1.1 Concepts in geography
Learning geography requires students to achieve ‘an understanding of geographical concepts and ideas. It is also about developing the intellectual structures which young people need to understand and process geographical information and progress in their learning’ (Geographical Association, 2014).
What is a geographical concept?
Geographers observe places, processes and objects and look for common features. The classification of these common features generates concepts that help us to structure our knowledge and understanding and to communicate these with others (Lambert and Balderstone, 2010, p. 46). If you think about geographical concepts, you can probably produce a long list of examples. They may be:
- abstract (e.g., erosion)
- concrete (e.g., beach)
- organisational (a way of linking the everyday to higher-level geographical ideas, such as interdependence)
- or belong to another category entirely (Brooks, 2013, pp. 76–80).
Like you, students will possess their own understanding of geographical concepts and their own lists. There is no one definitive list of concepts and no correct categorisation of concepts. However, thinking about the world we inhabit in terms of geographical concepts is how we learn in geography. This is explored in Activity 2, which outlines the thoughts of the Geographical Association (GA) about the nature of geographical concepts and their significance in promoting geographical learning.
Activity 2 Thinking geographically
Read(2012), a paper prepared by the Geographical Association.
Consider how the responses you had to the questions in Activity 1 relate to the ‘vocabulary’ and ‘grammar’ of the subject and other ideas presented in the paper.
Note the importance given to ‘context’ and ‘authenticity’.
- What does the reference on page 5 to ‘a curriculum … of “engagement” rather than one of “compliance”’ mean to you?
- How far do you agree that thinking geographically involves more than thinking about concepts in isolation?
- Do geographers need to adopt relational thinking as proposed by Jackson (p. 5) and Hanson (p. 6) in the Thinking Geographically paper? Justify your answer.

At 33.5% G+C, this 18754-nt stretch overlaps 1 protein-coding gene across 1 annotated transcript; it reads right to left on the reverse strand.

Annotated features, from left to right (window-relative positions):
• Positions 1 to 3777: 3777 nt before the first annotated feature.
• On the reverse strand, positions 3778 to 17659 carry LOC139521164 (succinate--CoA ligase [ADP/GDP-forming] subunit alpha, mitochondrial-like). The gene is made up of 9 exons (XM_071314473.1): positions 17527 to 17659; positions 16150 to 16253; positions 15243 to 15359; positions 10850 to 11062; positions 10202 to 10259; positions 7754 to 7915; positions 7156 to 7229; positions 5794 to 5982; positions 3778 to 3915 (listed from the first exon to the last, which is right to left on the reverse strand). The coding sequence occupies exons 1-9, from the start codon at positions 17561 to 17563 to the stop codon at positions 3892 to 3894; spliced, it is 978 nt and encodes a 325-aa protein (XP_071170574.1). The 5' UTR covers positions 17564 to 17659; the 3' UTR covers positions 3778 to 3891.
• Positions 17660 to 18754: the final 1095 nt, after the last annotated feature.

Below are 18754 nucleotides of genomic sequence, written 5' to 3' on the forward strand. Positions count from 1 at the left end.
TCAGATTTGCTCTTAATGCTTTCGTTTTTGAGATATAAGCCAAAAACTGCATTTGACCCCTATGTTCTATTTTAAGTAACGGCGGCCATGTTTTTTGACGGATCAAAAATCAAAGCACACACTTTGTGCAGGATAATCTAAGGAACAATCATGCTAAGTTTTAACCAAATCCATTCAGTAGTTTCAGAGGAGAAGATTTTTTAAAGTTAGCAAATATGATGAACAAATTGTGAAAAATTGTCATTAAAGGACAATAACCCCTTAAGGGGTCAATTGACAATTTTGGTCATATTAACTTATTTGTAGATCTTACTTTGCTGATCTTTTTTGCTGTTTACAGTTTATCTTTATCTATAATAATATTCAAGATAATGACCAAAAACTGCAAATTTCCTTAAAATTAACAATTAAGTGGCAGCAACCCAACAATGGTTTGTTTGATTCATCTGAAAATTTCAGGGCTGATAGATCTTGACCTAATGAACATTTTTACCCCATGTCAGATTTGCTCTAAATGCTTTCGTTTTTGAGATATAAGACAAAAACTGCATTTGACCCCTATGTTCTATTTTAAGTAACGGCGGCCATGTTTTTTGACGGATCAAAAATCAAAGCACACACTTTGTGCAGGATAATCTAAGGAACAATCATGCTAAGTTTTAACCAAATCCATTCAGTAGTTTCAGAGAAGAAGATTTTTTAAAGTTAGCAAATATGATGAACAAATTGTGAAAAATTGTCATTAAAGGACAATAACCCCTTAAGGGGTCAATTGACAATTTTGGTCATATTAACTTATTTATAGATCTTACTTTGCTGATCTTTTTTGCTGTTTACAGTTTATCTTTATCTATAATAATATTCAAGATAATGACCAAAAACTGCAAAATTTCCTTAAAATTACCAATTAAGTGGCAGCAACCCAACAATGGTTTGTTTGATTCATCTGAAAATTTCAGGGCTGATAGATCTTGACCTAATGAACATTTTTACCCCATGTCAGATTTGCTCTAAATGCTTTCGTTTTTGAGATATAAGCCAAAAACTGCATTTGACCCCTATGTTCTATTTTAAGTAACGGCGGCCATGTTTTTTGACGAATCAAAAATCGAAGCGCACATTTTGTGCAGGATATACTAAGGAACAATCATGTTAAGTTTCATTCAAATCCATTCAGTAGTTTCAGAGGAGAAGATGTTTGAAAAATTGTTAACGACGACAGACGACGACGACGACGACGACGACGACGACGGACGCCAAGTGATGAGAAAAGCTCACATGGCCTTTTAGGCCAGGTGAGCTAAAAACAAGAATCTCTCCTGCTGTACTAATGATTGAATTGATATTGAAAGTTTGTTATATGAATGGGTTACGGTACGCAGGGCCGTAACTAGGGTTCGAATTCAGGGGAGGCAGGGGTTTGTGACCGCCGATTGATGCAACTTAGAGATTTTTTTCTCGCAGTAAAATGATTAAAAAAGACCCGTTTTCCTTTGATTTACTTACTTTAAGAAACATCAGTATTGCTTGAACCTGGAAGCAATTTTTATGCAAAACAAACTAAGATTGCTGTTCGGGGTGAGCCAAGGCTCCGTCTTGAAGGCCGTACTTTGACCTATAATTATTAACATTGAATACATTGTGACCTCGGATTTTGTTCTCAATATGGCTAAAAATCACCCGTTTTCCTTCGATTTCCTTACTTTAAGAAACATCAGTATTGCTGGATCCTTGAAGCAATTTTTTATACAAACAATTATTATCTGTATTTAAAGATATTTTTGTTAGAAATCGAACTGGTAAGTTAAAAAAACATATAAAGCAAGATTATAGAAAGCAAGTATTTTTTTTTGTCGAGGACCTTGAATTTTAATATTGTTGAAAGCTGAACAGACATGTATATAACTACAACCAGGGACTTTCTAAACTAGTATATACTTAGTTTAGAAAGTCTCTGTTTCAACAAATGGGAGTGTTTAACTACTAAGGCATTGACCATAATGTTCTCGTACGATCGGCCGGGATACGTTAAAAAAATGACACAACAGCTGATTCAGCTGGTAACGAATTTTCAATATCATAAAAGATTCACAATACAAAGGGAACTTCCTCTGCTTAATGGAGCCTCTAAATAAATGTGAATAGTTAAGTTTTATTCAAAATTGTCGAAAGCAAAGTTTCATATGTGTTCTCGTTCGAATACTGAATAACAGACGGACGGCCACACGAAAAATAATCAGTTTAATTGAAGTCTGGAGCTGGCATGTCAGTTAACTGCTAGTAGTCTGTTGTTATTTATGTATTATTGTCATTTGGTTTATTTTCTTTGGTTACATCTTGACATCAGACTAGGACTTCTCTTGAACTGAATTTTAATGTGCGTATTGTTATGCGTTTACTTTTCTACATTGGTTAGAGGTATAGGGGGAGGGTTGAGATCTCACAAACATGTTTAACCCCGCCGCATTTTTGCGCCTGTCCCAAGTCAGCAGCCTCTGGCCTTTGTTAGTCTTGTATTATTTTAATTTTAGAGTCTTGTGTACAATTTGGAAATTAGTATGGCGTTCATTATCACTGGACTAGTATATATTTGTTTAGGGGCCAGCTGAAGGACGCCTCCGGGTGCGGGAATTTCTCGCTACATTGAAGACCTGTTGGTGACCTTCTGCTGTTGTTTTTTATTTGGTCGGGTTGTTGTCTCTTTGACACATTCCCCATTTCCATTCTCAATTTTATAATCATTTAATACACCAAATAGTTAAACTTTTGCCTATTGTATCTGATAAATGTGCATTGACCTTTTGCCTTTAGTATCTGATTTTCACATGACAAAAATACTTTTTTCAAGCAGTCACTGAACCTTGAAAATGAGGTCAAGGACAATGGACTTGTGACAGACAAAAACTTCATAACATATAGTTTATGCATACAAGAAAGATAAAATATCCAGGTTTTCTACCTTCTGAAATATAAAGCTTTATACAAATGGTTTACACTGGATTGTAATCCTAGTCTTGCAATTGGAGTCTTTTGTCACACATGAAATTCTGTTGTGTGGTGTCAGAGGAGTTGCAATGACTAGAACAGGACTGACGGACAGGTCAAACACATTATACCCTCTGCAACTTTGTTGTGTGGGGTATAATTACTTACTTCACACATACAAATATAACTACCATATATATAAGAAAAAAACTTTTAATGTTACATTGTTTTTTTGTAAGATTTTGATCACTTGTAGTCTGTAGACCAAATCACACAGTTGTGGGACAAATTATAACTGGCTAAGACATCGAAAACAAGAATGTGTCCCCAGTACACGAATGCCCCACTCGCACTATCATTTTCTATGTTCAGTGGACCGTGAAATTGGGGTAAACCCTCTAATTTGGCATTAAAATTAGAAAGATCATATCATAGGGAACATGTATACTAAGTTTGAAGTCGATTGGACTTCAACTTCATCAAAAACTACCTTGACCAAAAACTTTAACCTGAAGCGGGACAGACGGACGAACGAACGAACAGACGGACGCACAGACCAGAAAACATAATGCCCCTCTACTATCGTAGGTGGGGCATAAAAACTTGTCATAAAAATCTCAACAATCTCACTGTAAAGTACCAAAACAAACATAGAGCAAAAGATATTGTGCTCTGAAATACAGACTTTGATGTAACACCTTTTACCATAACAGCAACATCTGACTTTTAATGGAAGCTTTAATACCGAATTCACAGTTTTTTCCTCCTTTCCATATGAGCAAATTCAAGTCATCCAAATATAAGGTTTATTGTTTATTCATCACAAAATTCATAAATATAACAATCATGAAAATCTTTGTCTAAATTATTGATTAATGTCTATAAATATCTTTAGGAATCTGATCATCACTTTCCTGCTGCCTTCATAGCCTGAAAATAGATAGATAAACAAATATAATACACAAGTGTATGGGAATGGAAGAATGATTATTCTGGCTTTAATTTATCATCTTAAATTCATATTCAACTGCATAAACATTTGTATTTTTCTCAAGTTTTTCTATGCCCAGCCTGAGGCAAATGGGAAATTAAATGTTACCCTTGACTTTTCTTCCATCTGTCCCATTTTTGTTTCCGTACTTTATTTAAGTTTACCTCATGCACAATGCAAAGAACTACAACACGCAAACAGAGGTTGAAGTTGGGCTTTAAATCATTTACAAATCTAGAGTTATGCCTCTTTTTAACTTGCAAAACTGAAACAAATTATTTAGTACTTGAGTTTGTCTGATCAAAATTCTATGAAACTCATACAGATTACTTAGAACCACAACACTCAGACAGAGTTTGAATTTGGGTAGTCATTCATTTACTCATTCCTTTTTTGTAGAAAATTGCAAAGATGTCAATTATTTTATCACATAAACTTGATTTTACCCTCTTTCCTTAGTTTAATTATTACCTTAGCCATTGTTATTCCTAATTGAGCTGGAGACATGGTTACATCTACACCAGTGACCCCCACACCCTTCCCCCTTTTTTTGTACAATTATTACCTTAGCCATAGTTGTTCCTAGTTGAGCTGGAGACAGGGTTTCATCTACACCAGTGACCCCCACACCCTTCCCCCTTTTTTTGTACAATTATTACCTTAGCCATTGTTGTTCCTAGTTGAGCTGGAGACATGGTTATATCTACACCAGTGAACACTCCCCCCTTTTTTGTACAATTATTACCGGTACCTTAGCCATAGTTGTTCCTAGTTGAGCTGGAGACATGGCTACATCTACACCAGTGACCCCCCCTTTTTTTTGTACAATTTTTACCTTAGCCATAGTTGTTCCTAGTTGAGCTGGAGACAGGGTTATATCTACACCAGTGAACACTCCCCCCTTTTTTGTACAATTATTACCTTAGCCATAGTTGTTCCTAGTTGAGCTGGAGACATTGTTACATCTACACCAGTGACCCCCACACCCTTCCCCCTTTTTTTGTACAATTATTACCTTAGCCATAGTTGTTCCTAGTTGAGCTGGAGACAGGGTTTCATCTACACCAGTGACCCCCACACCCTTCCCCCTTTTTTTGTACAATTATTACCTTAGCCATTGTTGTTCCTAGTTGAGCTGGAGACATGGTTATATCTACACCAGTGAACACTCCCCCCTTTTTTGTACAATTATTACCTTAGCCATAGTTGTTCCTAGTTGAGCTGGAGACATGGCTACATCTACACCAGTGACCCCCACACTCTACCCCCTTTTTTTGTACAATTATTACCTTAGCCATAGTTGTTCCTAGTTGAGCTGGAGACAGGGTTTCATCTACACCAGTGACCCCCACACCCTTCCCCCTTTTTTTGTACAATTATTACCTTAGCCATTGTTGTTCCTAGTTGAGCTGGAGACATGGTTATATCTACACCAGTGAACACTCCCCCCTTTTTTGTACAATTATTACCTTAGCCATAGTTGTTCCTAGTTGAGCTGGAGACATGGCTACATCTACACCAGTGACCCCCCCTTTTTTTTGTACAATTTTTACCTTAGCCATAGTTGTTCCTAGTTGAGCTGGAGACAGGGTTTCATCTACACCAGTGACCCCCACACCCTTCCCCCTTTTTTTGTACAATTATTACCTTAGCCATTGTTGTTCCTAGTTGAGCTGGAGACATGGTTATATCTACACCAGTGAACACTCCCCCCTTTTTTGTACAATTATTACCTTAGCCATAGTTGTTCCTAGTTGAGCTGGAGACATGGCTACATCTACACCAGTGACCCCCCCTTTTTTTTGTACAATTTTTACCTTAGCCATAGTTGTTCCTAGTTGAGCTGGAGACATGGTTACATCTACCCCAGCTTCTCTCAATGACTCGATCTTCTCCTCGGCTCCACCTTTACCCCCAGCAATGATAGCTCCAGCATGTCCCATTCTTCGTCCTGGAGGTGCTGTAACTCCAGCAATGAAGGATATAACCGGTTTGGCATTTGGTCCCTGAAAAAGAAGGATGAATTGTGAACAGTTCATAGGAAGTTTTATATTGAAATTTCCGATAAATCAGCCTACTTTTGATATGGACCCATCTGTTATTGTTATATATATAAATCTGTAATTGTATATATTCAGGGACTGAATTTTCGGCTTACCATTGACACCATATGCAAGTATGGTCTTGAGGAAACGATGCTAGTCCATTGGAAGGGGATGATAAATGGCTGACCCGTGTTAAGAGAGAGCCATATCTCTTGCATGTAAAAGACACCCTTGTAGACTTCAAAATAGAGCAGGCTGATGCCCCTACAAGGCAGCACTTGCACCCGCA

You will return to some of these issues in Sections 2 and 4.
Explore the Geographical Association Think Piece, ‘Concepts in geography’. Pay particular attention to the sections:
- Which are the big concepts in geography?
- Is a division between substantive and second order concepts helpful?
Your ‘big concepts’ will differ from those of colleagues and students and may change over time. Distinguishing between substantive and second order concepts can help you to plan in the medium and long term and to generate enquiry questions as illustrated in Resource One of the Think Piece.
Lambert (2011) has suggested that geography teachers can usefully distinguish between:
- core knowledge (world knowledge or vocabulary of geography)
- content knowledge (key concepts or grammar of geography)
- procedural knowledge (thinking geographically and distinctly geographical approaches to learning such as enquiry).
Core knowledge or context is important but where ‘thinking geographically’ (using and linking concepts) is a learning outcome, students develop the structures and skills to progress their own learning. Rather than ‘covering’ the subject, teachers support young people to develop conceptual understanding to organise, link, interpret and question geographical content. Students can link everyday experience with higher-level geographical thinking, develop explanations and think abstractly. Their own experiences and out-of-school or informal learning can be valued and integrated into their formal, school-based learning. In these ways the ‘curriculum becomes one of “engagement” rather than one of “compliance”’ (Geographical Association, 2012). More on this in Section 2.